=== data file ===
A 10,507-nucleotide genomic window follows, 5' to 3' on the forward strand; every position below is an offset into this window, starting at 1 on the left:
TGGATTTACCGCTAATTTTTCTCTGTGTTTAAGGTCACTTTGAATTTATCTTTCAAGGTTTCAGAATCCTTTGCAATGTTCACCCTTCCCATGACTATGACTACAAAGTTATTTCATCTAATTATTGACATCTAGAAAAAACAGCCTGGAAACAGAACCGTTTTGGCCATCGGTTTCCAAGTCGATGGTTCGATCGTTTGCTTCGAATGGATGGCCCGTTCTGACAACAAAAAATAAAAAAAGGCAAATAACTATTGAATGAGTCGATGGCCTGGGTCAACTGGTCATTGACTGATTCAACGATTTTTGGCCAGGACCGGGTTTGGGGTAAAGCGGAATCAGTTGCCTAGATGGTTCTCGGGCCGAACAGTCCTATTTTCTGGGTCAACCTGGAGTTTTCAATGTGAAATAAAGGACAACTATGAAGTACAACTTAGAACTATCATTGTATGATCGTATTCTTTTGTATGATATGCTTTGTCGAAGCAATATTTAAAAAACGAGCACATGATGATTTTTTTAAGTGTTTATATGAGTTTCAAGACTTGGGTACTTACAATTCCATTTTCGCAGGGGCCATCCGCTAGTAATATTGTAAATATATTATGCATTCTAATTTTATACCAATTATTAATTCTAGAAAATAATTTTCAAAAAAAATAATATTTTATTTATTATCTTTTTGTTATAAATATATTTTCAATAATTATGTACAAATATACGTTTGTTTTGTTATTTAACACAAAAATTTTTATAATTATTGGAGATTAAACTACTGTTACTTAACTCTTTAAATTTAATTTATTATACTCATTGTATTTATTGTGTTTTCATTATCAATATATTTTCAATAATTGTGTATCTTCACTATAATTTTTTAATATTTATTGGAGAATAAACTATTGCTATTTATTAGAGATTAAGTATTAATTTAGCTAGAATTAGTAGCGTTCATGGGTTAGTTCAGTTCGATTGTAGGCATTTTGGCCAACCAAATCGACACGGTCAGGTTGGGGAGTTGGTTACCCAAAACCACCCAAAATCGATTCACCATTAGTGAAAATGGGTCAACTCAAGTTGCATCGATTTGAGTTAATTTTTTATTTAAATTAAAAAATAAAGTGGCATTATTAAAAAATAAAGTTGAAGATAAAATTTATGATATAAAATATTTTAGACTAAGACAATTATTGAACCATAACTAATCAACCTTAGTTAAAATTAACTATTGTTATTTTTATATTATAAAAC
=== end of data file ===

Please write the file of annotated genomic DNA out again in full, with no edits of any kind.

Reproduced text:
A 10,507-nucleotide genomic window follows, 5' to 3' on the forward strand; every position below is an offset into this window, starting at 1 on the left:
TGGATTTACCGCTAATTTTTCTCTGTGTTTAAGGTCACTTTGAATTTATCTTTCAAGGTTTCAGAATCCTTTGCAATGTTCACCCTTCCCATGACTATGACTACAAAGTTATTTCATCTAATTATTGACATCTAGAAAAAACAGCCTGGAAACAGAACCGTTTTGGCCATCGGTTTCCAAGTCGATGGTTCGATCGTTTGCTTCGAATGGATGGCCCGTTCTGACAACAAAAAATAAAAAAAGGCAAATAACTATTGAATGAGTCGATGGCCTGGGTCAACTGGTCATTGACTGATTCAACGATTTTTGGCCAGGACCGGGTTTGGGGTAAAGCGGAATCAGTTGCCTAGATGGTTCTCGGGCCGAACAGTCCTATTTTCTGGGTCAACCTGGAGTTTTCAATGTGAAATAAAGGACAACTATGAAGTACAACTTAGAACTATCATTGTATGATCGTATTCTTTTGTATGATATGCTTTGTCGAAGCAATATTTAAAAAACGAGCACATGATGATTTTTTTAAGTGTTTATATGAGTTTCAAGACTTGGGTACTTACAATTCCATTTTCGCAGGGGCCATCCGCTAGTAATATTGTAAATATATTATGCATTCTAATTTTATACCAATTATTAATTCTAGAAAATAATTTTCAAAAAAAATAATATTTTATTTATTATCTTTTTGTTATAAATATATTTTCAATAATTATGTACAAATATACGTTTGTTTTGTTATTTAACACAAAAATTTTTATAATTATTGGAGATTAAACTACTGTTACTTAACTCTTTAAATTTAATTTATTATACTCATTGTATTTATTGTGTTTTCATTATCAATATATTTTCAATAATTGTGTATCTTCACTATAATTTTTTAATATTTATTGGAGAATAAACTATTGCTATTTATTAGAGATTAAGTATTAATTTAGCTAGAATTAGTAGCGTTCATGGGTTAGTTCAGTTCGATTGTAGGCATTTTGGCCAACCAAATCGACACGGTCAGGTTGGGGAGTTGGTTACCCAAAACCACCCAAAATCGATTCACCATTAGTGAAAATGGGTCAACTCAAGTTGCATCGATTTGAGTTAATTTTTTATTTAAATTAAAAAATAAAGTGGCATTATTAAAAAATAAAGTTGAAGATAAAATTTATGATATAAAATATTTTAGACTAAGACAATTATTGAACCATAACTAATCAACCTTAGTTAAAATTAACTATTGTTATTTTTATATTATAAAAC